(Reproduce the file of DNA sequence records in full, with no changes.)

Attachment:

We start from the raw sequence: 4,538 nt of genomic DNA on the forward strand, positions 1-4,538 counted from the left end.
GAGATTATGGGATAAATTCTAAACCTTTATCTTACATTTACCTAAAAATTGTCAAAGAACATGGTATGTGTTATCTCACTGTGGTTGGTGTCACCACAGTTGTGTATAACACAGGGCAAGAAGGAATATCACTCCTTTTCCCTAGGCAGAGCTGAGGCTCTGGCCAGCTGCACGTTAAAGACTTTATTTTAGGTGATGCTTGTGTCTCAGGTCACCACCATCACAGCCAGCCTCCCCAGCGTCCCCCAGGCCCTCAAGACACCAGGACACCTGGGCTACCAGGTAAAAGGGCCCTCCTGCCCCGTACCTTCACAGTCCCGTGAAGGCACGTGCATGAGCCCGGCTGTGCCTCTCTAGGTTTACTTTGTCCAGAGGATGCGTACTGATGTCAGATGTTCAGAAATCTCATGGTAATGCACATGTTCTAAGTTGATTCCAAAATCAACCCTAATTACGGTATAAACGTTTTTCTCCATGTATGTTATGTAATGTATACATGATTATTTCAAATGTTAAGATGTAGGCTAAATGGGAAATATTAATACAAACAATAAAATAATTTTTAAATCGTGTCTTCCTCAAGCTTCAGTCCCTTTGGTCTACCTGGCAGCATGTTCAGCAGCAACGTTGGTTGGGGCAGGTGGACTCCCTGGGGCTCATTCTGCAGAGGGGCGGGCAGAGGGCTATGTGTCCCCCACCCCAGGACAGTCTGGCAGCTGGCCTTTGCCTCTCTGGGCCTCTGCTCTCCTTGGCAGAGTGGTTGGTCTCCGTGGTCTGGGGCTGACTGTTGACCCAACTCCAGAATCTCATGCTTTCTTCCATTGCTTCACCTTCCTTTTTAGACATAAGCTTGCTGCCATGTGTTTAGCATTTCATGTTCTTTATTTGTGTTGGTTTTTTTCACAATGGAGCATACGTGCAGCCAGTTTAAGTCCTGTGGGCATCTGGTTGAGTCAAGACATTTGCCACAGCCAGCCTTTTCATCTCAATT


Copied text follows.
We start from the raw sequence: 4,538 nt of genomic DNA on the forward strand, positions 1-4,538 counted from the left end.
GAGATTATGGGATAAATTCTAAACCTTTATCTTACATTTACCTAAAAATTGTCAAAGAACATGGTATGTGTTATCTCACTGTGGTTGGTGTCACCACAGTTGTGTATAACACAGGGCAAGAAGGAATATCACTCCTTTTCCCTAGGCAGAGCTGAGGCTCTGGCCAGCTGCACGTTAAAGACTTTATTTTAGGTGATGCTTGTGTCTCAGGTCACCACCATCACAGCCAGCCTCCCCAGCGTCCCCCAGGCCCTCAAGACACCAGGACACCTGGGCTACCAGGTAAAAGGGCCCTCCTGCCCCGTACCTTCACAGTCCCGTGAAGGCACGTGCATGAGCCCGGCTGTGCCTCTCTAGGTTTACTTTGTCCAGAGGATGCGTACTGATGTCAGATGTTCAGAAATCTCATGGTAATGCACATGTTCTAAGTTGATTCCAAAATCAACCCTAATTACGGTATAAACGTTTTTCTCCATGTATGTTATGTAATGTATACATGATTATTTCAAATGTTAAGATGTAGGCTAAATGGGAAATATTAATACAAACAATAAAATAATTTTTAAATCGTGTCTTCCTCAAGCTTCAGTCCCTTTGGTCTACCTGGCAGCATGTTCAGCAGCAACGTTGGTTGGGGCAGGTGGACTCCCTGGGGCTCATTCTGCAGAGGGGCGGGCAGAGGGCTATGTGTCCCCCACCCCAGGACAGTCTGGCAGCTGGCCTTTGCCTCTCTGGGCCTCTGCTCTCCTTGGCAGAGTGGTTGGTCTCCGTGGTCTGGGGCTGACTGTTGACCCAACTCCAGAATCTCATGCTTTCTTCCATTGCTTCACCTTCCTTTTTAGACATAAGCTTGCTGCCATGTGTTTAGCATTTCATGTTCTTTATTTGTGTTGGTTTTTTTCACAATGGAGCATACGTGCAGCCAGTTTAAGTCCTGTGGGCATCTGGTTGAGTCAAGACATTTGCCACAGCCAGCCTTTTCATCTCAATT